Photo Credit: Nigel Clarke

 

While going through my stack of contraband Walrus magazines, I discovered, hidden in the middle like a Playboy stashed in a schoolbook, a copy of The Economist. Reading through page after page of propaganda for the worst parts of American imperialism brought back many memories long-suppressed in exile. I did, however, discover what I considered to be an unusual confession of vulnerability:

“When spooks tell the Republicans and Democrats who lead Congress and sit on the House and Senate intelligence committees of hostile acts by a foreign power, love of country generates a unified immune response. It is not kicking in this time.”

The message: Usually our coordinated mass-propaganda controls the masses.It is not kicking in this time” – Our shit isn’t working.

In the article, The Economist was talking about the red-baiting Russian narrative failing to divert public attention from the corruption of Hillary Clinton and the DNC. But it is more than just the electorate’s rejection of the preferred establishment candidate despite the media’s best efforts to cram her down our throats. It is the mass public attention on the existing gears of tyranny laid bare by Donald Trump’s buffoonery. It is Trudeau’s scandals and an approval rating which has already dropped 20 points in 2017.


I was recently discussing with a Canadian acquaintance the idea that the West may be entering into an era of increased scrutiny on government corruption, perhaps not unlike the turn of the 20th century in the United States.

His response was both interesting and disturbing. “I doubt it. Nobody would run for office then.”

I thought, maybe just nobody who intended to use corruption to a level on which scrutiny would be a problem.

There is, however, no doubt that if increased scrutiny is to be a threat, then those currently benefitting most from a corrupt system can be expected to fight back. Already both the US President and Secretary of State have ‘business elite’ at the top of their resumes.

Here in socialist Canada, Kevin O’Leary – who, despite being marketed as “Canada’s Trump,” has, to this point, mostly avoided Trumpian belligerence – weighed in on the issue with the pomposity the public was expecting. He stated his belief that one should not be eligible to become Prime Minister or Premier (like a Governor) “unless you have made payroll for two years in a company with sales of over $5 million. If you haven’t made payroll, you have no right to sit in that seat.”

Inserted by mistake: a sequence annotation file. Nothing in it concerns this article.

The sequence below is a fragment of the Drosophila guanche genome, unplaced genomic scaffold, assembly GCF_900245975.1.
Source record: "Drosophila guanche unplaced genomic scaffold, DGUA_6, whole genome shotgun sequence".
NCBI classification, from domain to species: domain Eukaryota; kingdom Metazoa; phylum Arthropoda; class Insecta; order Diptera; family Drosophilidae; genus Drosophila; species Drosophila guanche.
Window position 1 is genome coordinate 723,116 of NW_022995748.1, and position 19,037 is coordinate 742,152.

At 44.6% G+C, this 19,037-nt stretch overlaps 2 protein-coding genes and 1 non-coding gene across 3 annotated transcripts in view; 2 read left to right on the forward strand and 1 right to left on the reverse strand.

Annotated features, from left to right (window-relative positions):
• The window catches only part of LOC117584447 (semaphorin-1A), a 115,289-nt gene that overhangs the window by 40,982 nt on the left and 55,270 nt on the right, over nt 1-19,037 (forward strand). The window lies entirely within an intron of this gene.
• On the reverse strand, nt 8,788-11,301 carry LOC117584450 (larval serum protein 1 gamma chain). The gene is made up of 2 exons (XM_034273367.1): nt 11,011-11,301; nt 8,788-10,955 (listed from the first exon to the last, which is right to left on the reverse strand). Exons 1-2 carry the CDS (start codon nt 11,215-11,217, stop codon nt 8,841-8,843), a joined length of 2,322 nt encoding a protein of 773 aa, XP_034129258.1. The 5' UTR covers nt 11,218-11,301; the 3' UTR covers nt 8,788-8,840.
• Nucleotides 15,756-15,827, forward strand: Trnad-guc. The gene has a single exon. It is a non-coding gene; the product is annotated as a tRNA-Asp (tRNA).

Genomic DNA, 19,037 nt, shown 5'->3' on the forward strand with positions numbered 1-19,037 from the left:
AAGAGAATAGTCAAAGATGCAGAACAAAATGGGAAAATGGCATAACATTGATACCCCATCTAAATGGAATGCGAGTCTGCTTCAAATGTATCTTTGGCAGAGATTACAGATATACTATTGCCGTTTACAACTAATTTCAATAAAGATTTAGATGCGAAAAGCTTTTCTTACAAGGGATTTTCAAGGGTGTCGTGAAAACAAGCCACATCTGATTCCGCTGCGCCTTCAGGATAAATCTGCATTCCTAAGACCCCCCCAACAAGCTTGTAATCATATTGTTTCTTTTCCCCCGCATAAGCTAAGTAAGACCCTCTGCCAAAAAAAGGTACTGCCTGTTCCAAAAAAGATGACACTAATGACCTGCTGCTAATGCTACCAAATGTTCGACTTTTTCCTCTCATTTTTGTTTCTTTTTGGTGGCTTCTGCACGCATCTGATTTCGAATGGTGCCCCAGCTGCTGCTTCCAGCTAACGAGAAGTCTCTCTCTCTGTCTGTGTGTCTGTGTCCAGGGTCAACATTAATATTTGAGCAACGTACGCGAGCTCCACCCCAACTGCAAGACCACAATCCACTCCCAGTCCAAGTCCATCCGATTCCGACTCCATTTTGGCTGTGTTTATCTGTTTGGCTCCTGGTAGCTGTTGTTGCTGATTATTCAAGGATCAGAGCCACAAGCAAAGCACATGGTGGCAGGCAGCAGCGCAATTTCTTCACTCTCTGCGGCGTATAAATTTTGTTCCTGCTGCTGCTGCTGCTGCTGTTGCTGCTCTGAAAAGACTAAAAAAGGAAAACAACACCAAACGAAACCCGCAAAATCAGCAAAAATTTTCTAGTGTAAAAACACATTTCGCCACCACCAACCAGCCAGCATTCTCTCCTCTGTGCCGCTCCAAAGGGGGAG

Whether that statement reflects actual policy position or just personal preference, it is the indicative of the attitude.

It appears that in Canada, the United States, and across the Western world, the fight is not always about socialism v. capitalism. In many ways, it is increasingly about representative government v. oligarchy.

Though a socialist might tell you those are the same thing.

 

Read More: Correspondence from Socialist Canada

Week Six: Border Wall to Keep Us In

Week Five: The Melting Pot and the Mosaic

Week Four: Canada’s Trump vs. Canada’s Obama

Week Three: Inside the Other Side of Healthcare

Week Two: Legal Weed and Socialist Police

American Espionage: Correspondence from Socialist Canada

Written by Nigel Clarke

Nigel Clarke

Writer and notorious vagabond. From the frozen north. Follow Nigel on Twitter @Nig_Clarke.

Nigel Clarke is a Writer for Progressive Army.

Leave a Reply

Notify of
avatar
5000
Sort by:   newest | oldest | most voted
trackback

[…] To read last week’s correspondence click here […]

wpDiscuz

SPLASH! News for March 10, 2017

Correspondence from Socialist Canada — Week 7: It Pays to Play